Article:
Neither Worthington nor Bartley ever really seemed to find their groove in this one. Both made bone-headed turnovers in the backcourt and looked tentative on both sides of the ball. Worthington even airballed a free throw. That kind of stuff is to be expected — after all, this was their first time suiting up in a college uniform. It will almost certainly take time for both guys to get comfortable in Rose’s system, and that’s OK. They are freshman who look like freshman, and that’s not a problem right now. It’s really only notable because Eric Mika was so obviously not.
5. Kyle Collinsworth isn’t quite there yet
I don’t think anyone expected Collinsworth to return from his mission and play like Haws did last season. That would be unrealistic and unproductive. Haws was the exception, not the rule. It’s hard to excel in basketball after spending two years away from the game, and we saw a little of that from Collinsworth on Wednesday.
It’s not that he was bad, because he wasn’t. He rebounded the ball very well, pulling in 10 boards, and also found his teammates for 7 assists. Those are all good things. But he struggled to find his own offense, scoring just 4 points on 2-for-7 shooting, and often looked passive on the offensive end of the floor.
That shouldn’t be a major cause for concern right now — Kyle deserves to be given time to get back into the flow — but he will eventually need to provide more offensive punch if the Cougars are going to return to the NCAA tournament. Opponents will have to respect his ability to score in order to pull attention away from Haws. I believe Kyle can and will do that — but we’ll just have to wait a bit while he regains his form.
6. Matt Carlino is your point guard (so far)
After much offseason discussion about whether or not Rose would really turn the lead guard role over to Collinsworth and move Carlino off the ball, it appears (at least from Wednesday’s action) that no such change has been made yet.
When the two shared the floor, Matt served as the primary ball handler and signal-caller (with a few exceptions), with Kyle operating mostly in one of the forward positions. This balance seemed to work well, as it kept the ball in Carlino’s hands, giving him the opportunity to push in transition and initiate the offense with his penetration in the halfcourt, while also allowing Collinsworth to use his passing ability to find cutters and open shooters within the flow of the offense.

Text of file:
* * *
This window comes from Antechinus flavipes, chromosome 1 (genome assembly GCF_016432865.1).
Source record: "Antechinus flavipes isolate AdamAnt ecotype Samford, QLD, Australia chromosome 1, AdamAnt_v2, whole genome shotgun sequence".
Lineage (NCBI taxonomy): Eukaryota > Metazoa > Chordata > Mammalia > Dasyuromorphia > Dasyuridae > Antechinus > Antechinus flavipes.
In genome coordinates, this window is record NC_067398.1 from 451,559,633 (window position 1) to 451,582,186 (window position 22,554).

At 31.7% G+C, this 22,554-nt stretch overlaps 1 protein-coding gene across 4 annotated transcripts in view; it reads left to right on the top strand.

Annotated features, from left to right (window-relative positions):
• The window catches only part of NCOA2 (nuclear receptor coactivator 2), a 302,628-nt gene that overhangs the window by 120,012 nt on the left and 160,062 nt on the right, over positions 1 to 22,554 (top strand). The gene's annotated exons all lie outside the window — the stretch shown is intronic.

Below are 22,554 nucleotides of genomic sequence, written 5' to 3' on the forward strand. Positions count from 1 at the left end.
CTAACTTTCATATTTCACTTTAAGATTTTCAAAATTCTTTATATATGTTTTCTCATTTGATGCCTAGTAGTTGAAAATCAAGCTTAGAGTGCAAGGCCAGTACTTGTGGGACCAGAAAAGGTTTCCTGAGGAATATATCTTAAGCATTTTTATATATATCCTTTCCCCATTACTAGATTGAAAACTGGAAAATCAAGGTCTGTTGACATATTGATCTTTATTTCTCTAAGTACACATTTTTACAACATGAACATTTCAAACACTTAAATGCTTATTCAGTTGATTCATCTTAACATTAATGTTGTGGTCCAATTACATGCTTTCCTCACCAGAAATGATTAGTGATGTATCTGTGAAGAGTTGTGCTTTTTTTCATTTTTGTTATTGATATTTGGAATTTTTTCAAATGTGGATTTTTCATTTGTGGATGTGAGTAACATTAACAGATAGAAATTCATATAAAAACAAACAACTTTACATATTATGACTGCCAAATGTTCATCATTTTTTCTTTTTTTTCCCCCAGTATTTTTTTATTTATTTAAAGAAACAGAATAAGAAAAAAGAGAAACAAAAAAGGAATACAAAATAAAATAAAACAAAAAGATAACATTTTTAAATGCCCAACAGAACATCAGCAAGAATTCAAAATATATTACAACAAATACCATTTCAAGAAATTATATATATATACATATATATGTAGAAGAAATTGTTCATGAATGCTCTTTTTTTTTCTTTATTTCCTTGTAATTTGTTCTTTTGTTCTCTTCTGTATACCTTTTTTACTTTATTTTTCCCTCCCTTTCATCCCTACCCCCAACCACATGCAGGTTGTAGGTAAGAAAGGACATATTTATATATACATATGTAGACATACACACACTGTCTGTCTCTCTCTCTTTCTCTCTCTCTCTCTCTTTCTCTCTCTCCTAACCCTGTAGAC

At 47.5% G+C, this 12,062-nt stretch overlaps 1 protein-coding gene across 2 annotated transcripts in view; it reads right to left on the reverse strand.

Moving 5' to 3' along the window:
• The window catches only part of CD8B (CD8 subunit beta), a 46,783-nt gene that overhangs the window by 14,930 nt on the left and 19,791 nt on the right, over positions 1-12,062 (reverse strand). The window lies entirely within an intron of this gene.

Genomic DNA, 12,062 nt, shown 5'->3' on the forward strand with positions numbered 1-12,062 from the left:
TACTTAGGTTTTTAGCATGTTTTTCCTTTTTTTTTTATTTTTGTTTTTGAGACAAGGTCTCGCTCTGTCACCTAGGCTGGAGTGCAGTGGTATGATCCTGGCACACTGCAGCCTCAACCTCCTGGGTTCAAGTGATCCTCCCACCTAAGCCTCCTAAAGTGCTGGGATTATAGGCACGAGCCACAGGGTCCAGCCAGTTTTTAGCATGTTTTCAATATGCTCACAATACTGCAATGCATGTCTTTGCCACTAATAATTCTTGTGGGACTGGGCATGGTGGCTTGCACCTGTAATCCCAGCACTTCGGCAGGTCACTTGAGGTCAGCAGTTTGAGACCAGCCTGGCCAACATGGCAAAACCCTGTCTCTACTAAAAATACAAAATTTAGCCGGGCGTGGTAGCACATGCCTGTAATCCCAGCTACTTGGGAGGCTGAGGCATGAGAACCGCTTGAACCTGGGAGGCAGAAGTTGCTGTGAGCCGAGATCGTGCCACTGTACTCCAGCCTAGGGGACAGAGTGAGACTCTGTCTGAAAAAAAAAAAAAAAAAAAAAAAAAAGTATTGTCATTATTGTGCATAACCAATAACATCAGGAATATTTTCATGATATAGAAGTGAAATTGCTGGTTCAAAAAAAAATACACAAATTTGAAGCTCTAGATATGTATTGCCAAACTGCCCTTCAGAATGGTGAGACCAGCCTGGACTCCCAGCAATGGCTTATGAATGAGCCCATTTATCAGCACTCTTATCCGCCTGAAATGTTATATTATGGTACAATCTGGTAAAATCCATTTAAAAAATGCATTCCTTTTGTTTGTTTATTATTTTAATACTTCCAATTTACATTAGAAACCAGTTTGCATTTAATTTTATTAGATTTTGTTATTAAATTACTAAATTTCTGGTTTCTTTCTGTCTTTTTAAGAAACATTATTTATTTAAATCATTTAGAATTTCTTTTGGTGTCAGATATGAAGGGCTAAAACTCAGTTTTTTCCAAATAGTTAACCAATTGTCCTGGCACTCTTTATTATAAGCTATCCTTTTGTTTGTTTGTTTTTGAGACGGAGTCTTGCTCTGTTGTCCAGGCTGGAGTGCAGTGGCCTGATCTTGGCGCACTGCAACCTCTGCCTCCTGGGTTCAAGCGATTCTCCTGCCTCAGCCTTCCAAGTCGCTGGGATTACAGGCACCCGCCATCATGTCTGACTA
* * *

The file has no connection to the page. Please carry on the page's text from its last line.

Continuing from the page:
When Carlino took a seat, Collinsworth assumed point guard duties with some mixed results. As mentioned above, Kyle looked a bit passive in his role, often content to simply pass the ball to the wing and screen away rather than putting pressure on the defense to open holes for himself or others. In fact, BYU went scoreless for five minutes against the scout team at one point, largely with Collinsworth at the helm and Haws and Carlino on the bench — possibly indicating that one of those two scorers may need to be on the floor at all times this year for BYU to remain potent offensively, at least until Kyle finds his rhythm.
7. The defense still looks pretty porous
BYU scores a lot of points. That’s not likely to change this year or any time soon. But the Cougars have also given up quite a few points the last couple seasons, which led Rose to announce that the team’s preseason focus would be on shoring up the defensive end of the court. Based on Wednesday’s performance, progress appears to be slow in that regard.
In the second half, the regulars gave up 39 points to the scout team in 20 minutes of play. That would be good for an average of nearly 80 points over the course of a full game — a number that would have put them in the top 10 nationally last season. And this was BYU’s scout team. Clearly there’s still some more work to be done.
The problem continues to be the team’s inability to stop penetration from the perimeter, setting off a chain reaction that requires interior defenders to rotate to the ball, which frees other players for open looks from long- and mid-range spots. If the scout team can move the ball quick enough to exploit those holes, you better believe a Division I-caliber team will, too.
None of this is new. Rose knows and understands the problem, and that’s why he’s dedicated the preseason to improving on it. At this point, the boys just aren’t there yet — and that’s OK right now. After all, there’s still a few weeks left until these games count.